sábado, 4 de agosto de 2012 11:35
I am completely inexperienced with database sharding and partitioning and it's ok for now. However, I try to pick up as many info as possible about these terms.
We are currently working on an application which uses SQL Server (not SQL Azure) as the database system and we consider moving to SQL Azure. We know that some parts are not the same as SQL Server. So, we design the database as it will run on SQL Azure.
Multiple servers is no concern for us ATM. However, it might be in the future so we would like to design the system in a such way that we can easily use SQL Azure Federations to partition the database in a later point. This brings up a few concerns and one of them is the Primary key fields of the tables.
Cihan Biyiklioglu has a nice blog post about this: ID Generation in Federations in Azure SQL Database: Identity, Sequences, Timestamp and GUIDs (Uniqueidentifier)
He recommends using uniqueidentifiers as primary keys. However, it seems to me that using integers are viewed as a better approach around the community. Most of the concerns are with indexes.
In this case, is there anything (restrictions, recommendations, etc) I need to be aware of before considering using SQL Azure federations?
- Editado Tugberk_Ugurlu_ sábado, 4 de agosto de 2012 11:45
Todas as Respostas
sábado, 4 de agosto de 2012 13:13
First, let's leave the SQL Azure part aside. The statement of "using int for PK is widely implemented" or "suggested by the community" is just a generalisation. If you are in a datawarehousing scenario or simply doing replication you will better use GUIDs instead to get globally unique ids.
That's maybe the most important part; "globally unique ID".
Back to our SQL Azure Federation discussion. Currently the only supported partitioning type is uniqueidentifiers. Obviously that does not mean your partitioning field needs to be your PK but still I would suggest to keep your PK as GUIDs if you are planning to go with a massivly federated sql db just to be on the safe side.
If you think you don't need globally unique values you can go back to your integer PKs. That would for sure give relatively better performance.
Hope this helps.
daron yöndem | Sr.Director MEA @ IdentityMine | Microsoft Regional Director, MEA | INETA MEA President | Windows Azure MVP | http://daron.yondem.com
sábado, 4 de agosto de 2012 13:20
No doubt about using integers instead of GUIDs in primary keys. When we talk about GUIDs, It is a whopping 4 times larger than the traditional 4-byte index value; this can have serious performance and storage implications if you're not careful. But, think about the real advantages of using GUIDs instead of integers... especially on SQL Federations scenarios, just like Cihan wrote on his blog post.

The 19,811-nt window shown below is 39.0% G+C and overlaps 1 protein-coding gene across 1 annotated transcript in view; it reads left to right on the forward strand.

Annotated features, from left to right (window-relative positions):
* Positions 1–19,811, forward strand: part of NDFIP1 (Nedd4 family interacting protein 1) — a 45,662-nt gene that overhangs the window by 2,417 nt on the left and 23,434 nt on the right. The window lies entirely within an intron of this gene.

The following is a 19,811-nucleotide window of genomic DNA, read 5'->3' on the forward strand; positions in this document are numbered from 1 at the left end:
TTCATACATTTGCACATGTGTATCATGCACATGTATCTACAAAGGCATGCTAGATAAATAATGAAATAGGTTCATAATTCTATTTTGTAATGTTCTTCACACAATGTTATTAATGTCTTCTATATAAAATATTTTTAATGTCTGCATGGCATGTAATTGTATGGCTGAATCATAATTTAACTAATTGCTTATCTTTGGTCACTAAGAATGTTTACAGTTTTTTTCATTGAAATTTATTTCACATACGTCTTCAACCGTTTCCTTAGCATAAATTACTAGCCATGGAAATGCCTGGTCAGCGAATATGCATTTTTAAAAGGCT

I would also encourage you to read this post.
- Unique across every table, every database, every server
- Allows easy merging of records from different databases
- Allows easy distribution of databases across multiple servers
- You can generate IDs anywhere, instead of having to roundtrip to the database
- Most replication scenarios require GUID columns anyway
GUID Cons- It is a whopping 4 times larger than the traditional 4-byte index value; this can have serious performance and storage implications if you're not careful
- The generated GUIDs should be partially sequential for best performance (eg, newsequentialid() on SQL 2005) and to enable use of clustered indexes
And also this one. And think about the trade-offs!
Hope this helps!
Cheers, Carlos Sardo
quarta-feira, 8 de agosto de 2012 11:39
"Currently the only supported partitioning type is uniqueidentifiers."
Actually this is untrue. The federation key type can be several possibilities including INT
- The type name for the federation key type. The type must be of type INT, BIGINT, UNIQUEIDENTIFIER or VARBINARY(n), where n can be a maximum of 900.
quarta-feira, 8 de agosto de 2012 11:51
Please note that newsequentialid() will not work currently on SQL Azure and would have various issues if it were and then used in an Azure build out because right now the newsequentialid is guanteed to be greater than any other previously generated GUID on the given machine. This presents a unique problem for a SQL Azure instance in that you are never gauarenteed to be a particular machine. Therefore, because of background failovers and movement what would be considered the highest generated GUID on one instance may not be the same on another.
Since the database would be designed with the cloud in mind. These are considerations that have to be considered before implementing, otherwise it will require some rewriting of the application at a later stage.
The federation key should be thought of not as the PK of a table but instead the PK of an Atomic Unit.
- Editado Jones0878 quarta-feira, 8 de agosto de 2012 11:58
quinta-feira, 9 de agosto de 2012 10:28I'm using int as Federation Key and uniqueidentifier as PK in the federated tables. Works well. However I've not seriously stress tested it yet.